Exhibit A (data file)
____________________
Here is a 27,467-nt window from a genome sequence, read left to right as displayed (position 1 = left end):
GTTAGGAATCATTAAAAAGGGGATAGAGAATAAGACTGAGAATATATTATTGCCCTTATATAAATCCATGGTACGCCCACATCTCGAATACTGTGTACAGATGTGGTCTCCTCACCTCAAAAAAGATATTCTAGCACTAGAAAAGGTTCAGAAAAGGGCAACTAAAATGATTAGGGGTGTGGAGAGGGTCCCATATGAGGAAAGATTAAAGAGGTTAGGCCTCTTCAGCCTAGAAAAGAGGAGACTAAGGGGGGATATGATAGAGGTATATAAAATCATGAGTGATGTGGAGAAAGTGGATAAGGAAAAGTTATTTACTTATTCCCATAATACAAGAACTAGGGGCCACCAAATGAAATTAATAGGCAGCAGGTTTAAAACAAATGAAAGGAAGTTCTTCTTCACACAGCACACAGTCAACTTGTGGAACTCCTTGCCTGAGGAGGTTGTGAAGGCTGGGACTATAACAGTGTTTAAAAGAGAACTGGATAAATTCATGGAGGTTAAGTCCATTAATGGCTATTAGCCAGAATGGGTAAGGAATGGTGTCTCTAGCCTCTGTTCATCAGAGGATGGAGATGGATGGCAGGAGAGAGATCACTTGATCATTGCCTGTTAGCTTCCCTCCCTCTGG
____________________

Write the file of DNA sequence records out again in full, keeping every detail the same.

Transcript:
Here is a 27,467-nt window from a genome sequence, read left to right as displayed (position 1 = left end):
GTTAGGAATCATTAAAAAGGGGATAGAGAATAAGACTGAGAATATATTATTGCCCTTATATAAATCCATGGTACGCCCACATCTCGAATACTGTGTACAGATGTGGTCTCCTCACCTCAAAAAAGATATTCTAGCACTAGAAAAGGTTCAGAAAAGGGCAACTAAAATGATTAGGGGTGTGGAGAGGGTCCCATATGAGGAAAGATTAAAGAGGTTAGGCCTCTTCAGCCTAGAAAAGAGGAGACTAAGGGGGGATATGATAGAGGTATATAAAATCATGAGTGATGTGGAGAAAGTGGATAAGGAAAAGTTATTTACTTATTCCCATAATACAAGAACTAGGGGCCACCAAATGAAATTAATAGGCAGCAGGTTTAAAACAAATGAAAGGAAGTTCTTCTTCACACAGCACACAGTCAACTTGTGGAACTCCTTGCCTGAGGAGGTTGTGAAGGCTGGGACTATAACAGTGTTTAAAAGAGAACTGGATAAATTCATGGAGGTTAAGTCCATTAATGGCTATTAGCCAGAATGGGTAAGGAATGGTGTCTCTAGCCTCTGTTCATCAGAGGATGGAGATGGATGGCAGGAGAGAGATCACTTGATCATTGCCTGTTAGCTTCCCTCCCTCTGG